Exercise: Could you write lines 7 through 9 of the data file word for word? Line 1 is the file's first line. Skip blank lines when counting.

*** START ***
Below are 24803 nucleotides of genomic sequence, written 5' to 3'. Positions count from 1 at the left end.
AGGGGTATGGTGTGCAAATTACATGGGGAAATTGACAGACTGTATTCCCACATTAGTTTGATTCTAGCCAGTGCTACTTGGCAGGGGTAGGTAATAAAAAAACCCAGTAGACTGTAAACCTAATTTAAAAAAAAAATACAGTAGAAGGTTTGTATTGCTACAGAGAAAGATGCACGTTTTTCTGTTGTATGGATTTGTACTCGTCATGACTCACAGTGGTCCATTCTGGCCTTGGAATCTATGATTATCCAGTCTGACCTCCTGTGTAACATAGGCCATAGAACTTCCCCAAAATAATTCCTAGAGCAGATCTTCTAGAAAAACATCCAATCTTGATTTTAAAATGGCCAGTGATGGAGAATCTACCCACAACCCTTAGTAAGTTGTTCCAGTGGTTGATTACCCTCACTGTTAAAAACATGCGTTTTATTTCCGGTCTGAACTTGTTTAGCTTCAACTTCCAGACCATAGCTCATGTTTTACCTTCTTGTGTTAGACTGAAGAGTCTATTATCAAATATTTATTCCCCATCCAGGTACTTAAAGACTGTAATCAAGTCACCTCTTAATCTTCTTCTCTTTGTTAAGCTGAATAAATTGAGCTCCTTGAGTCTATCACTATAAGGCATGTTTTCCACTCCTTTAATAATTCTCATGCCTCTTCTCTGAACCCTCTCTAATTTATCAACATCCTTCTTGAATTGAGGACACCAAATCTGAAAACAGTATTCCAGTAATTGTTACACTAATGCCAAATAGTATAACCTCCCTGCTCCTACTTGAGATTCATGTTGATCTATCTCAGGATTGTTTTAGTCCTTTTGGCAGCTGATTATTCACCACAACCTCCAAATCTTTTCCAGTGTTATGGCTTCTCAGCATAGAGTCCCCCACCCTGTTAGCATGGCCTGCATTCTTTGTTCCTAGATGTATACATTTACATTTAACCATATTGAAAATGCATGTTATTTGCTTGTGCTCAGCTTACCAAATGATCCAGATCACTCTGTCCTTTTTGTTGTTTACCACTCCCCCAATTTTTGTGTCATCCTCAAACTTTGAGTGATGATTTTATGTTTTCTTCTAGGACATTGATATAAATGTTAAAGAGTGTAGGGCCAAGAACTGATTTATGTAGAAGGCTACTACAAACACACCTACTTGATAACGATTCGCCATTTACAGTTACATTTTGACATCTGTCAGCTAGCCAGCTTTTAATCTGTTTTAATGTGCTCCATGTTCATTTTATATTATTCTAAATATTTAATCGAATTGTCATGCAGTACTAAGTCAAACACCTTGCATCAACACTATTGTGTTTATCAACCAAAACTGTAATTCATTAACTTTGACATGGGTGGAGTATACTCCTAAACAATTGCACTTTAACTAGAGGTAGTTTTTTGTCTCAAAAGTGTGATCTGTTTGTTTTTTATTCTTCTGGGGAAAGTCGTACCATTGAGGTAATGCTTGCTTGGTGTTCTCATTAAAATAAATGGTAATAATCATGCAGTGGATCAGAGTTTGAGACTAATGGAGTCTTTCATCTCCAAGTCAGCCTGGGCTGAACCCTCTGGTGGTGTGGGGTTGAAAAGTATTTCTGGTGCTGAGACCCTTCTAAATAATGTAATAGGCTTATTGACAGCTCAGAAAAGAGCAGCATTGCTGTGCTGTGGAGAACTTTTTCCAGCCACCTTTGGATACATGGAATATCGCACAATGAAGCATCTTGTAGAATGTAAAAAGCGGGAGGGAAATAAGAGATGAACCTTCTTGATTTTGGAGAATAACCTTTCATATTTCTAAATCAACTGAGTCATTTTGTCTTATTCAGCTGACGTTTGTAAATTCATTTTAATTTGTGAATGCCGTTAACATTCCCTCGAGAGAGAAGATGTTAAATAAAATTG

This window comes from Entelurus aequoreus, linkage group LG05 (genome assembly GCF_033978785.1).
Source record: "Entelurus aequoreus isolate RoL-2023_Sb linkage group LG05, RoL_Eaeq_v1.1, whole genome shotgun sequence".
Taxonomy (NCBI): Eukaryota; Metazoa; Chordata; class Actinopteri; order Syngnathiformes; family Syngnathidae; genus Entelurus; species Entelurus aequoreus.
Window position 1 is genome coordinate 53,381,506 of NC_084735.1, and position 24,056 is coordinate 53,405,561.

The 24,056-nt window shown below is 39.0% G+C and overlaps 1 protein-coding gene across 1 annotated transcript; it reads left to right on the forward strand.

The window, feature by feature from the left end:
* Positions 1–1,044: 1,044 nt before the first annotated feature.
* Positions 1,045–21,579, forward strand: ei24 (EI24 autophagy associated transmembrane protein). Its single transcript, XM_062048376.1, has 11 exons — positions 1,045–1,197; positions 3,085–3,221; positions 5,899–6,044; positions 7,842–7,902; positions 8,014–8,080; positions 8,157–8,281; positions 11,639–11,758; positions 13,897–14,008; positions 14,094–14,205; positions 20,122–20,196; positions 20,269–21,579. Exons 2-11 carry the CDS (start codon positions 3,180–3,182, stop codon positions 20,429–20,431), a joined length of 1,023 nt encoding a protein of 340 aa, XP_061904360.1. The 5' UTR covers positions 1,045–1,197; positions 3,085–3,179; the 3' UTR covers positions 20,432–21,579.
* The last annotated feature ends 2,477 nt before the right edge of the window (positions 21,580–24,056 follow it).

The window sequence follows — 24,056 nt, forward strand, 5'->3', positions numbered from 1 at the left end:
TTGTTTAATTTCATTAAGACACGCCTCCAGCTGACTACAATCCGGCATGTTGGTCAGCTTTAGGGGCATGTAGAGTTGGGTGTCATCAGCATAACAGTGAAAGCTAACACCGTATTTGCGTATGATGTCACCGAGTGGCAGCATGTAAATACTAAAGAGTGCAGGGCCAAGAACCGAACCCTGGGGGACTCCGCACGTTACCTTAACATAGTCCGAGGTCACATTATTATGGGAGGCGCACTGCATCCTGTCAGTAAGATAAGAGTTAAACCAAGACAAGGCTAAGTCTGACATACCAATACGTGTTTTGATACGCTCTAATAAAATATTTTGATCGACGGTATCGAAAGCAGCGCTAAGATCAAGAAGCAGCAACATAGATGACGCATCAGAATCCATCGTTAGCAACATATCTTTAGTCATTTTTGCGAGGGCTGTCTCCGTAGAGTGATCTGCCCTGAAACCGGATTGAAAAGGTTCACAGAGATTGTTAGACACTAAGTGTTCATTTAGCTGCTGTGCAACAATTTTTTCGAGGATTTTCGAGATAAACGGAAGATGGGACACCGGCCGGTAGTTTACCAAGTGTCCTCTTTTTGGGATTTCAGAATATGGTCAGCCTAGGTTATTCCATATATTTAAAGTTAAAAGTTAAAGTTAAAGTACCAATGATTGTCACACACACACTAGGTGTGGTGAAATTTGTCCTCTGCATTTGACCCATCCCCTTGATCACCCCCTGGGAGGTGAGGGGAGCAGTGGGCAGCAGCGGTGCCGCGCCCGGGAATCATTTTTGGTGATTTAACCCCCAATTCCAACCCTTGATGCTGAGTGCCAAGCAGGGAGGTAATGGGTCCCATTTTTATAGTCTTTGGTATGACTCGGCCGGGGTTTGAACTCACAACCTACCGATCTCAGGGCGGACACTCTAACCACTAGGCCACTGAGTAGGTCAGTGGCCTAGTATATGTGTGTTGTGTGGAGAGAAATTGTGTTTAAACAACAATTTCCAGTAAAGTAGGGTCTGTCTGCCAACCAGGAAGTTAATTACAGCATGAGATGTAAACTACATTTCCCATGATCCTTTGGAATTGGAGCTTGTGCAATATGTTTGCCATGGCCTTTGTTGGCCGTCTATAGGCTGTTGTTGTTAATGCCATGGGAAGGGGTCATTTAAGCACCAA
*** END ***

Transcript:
The 24,056-nt window shown below is 39.0% G+C and overlaps 1 protein-coding gene across 1 annotated transcript; it reads left to right on the forward strand.

The window, feature by feature from the left end:
* Positions 1–1,044: 1,044 nt before the first annotated feature.